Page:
Protect Current-Sense Amplifiers Against Overvoltage Transients

Maxim MAX4372F

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Certain current-sense amplifiers have to contend with frequent overvoltages. For example, a current-sense amplifier that monitors battery discharge currents in an automobile must withstand high-voltage "load dump" pulses produced when loads are disconnected from the battery. This causes inductive spikes and overvoltages at the output of the alternator. If these pulses exceed the amplifier's common-mode voltage, the amplifier requires external protection circuitry.

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Such a circuit needs only a pair of Zener diodes, a pair of resistors, and another diode (Fig. 1). The common-mode voltage range of the example amplifier (MAX4372) is 0 to 28 V. That's more than sufficient for measuring automotive battery voltages, which vary from 6 to 18 V. Load-dump voltages, however, can reach 35 V and persist for 0.5 seconds, well over the amplifier's 30-V absolute maximum rating for input voltage. Thus, the amplifier needs external protection.

The handful of components added to this current-sense amplifier creates a protective circuit suitable for common-mode voltages above 30 V.
Figure 1. The handful of components added to this current-sense amplifier creates a protective circuit
suitable for common-mode voltages above 30 V.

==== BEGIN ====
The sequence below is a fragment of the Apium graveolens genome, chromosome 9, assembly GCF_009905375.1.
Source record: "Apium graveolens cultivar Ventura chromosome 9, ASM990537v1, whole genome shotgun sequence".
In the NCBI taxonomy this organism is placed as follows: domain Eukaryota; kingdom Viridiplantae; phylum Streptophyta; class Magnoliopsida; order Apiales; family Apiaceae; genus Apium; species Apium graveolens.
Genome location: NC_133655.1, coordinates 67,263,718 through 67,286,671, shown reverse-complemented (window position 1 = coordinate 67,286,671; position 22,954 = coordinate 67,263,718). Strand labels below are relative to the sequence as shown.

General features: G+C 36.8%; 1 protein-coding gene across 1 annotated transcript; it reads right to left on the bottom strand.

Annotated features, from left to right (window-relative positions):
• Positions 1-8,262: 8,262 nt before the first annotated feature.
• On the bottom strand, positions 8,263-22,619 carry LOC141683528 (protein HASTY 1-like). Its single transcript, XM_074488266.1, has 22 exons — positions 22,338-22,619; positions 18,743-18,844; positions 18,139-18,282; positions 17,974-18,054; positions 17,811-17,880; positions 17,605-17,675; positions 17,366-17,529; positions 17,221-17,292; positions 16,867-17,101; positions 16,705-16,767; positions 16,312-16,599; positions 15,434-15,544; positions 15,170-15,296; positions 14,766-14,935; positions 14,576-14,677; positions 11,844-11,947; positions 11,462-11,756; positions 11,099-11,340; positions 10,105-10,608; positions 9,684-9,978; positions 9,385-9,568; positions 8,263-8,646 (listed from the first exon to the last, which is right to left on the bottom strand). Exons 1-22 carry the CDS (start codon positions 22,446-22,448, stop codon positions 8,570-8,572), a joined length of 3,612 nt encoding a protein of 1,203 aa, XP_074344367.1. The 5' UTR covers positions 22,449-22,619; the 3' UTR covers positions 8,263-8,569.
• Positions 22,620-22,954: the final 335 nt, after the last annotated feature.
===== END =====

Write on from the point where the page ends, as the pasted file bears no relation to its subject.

You can avoid additional errors in the input-offset voltage by using different values for input-protection resistors R1 and R2 (2 kΩ and 1 kΩ, respectively), thereby balancing the effect of the amplifier's unequal bias currents. For details on selecting these resistor values, see application note APP3888 (Ref. 1). Zeners Z1 and Z2 have 24-V breakdown voltages, plus sufficient power-dissipation capability to withstand the approximately 11-mA sink currents that flow during a 35-V peak load-dump condition. (The 35-V load-dump voltage minus a 24-V clamp voltage appears across the 1-kΩ series resistor, R2.)

Figure 2 depicts the amplifier output in the presence of 35-V load-dump pulses without D1. With normal battery voltages applied, the 1-V output value is as expected (input VSENSE = 50 mV and gain = 20). When a load-dump voltage appears, the Zeners clamp the input common-mode voltage to 24 V, and the amplifier output makes a few transient excursions before settling down to 0 V.

Without diode D1, the amplifier's output exhibits transient excursions caused by the changing differential sense voltage.
Figure 2. Without diode D1, the amplifier’s output exhibits transient excursions
caused by the changing differential sense voltage.

Because the two Zeners generally have slightly different breakdown voltages, due to part-to-part variations, and different operating currents (Z1 operates at 5.5 mA and Z2 operates at 11 mA), the quantity (VZ1 – VZ2) appears as a changing differential sense voltage, which causes the unwanted output transients. You can eliminate these transients by adding D1 in series with either Z1 or Z2. The diode forces VZ1 – VZ2 to be positive or negative during a load-dump, which in turn forces the amplifier output to one of the supply rails (VCC or GND), thereby preventing output spikes during an input transient. Connecting the diode in series with Z1 forces the amplifier output to the positive rail (Fig. 3). Connecting the diode in series with Z2 forces the amplifier output to the negative rail.

With D1 connected in series with Z1, the amplifier's output is forced to the positive rail.
Figure 3. With D1 connected in series with Z1, the amplifier’s output is forced
to the positive rail.

References

  1. Performance of current-sense amplifiers with input series resistors. Application Note 3888

Materials on the topic

  1. Datasheet Maxim MAX4372F

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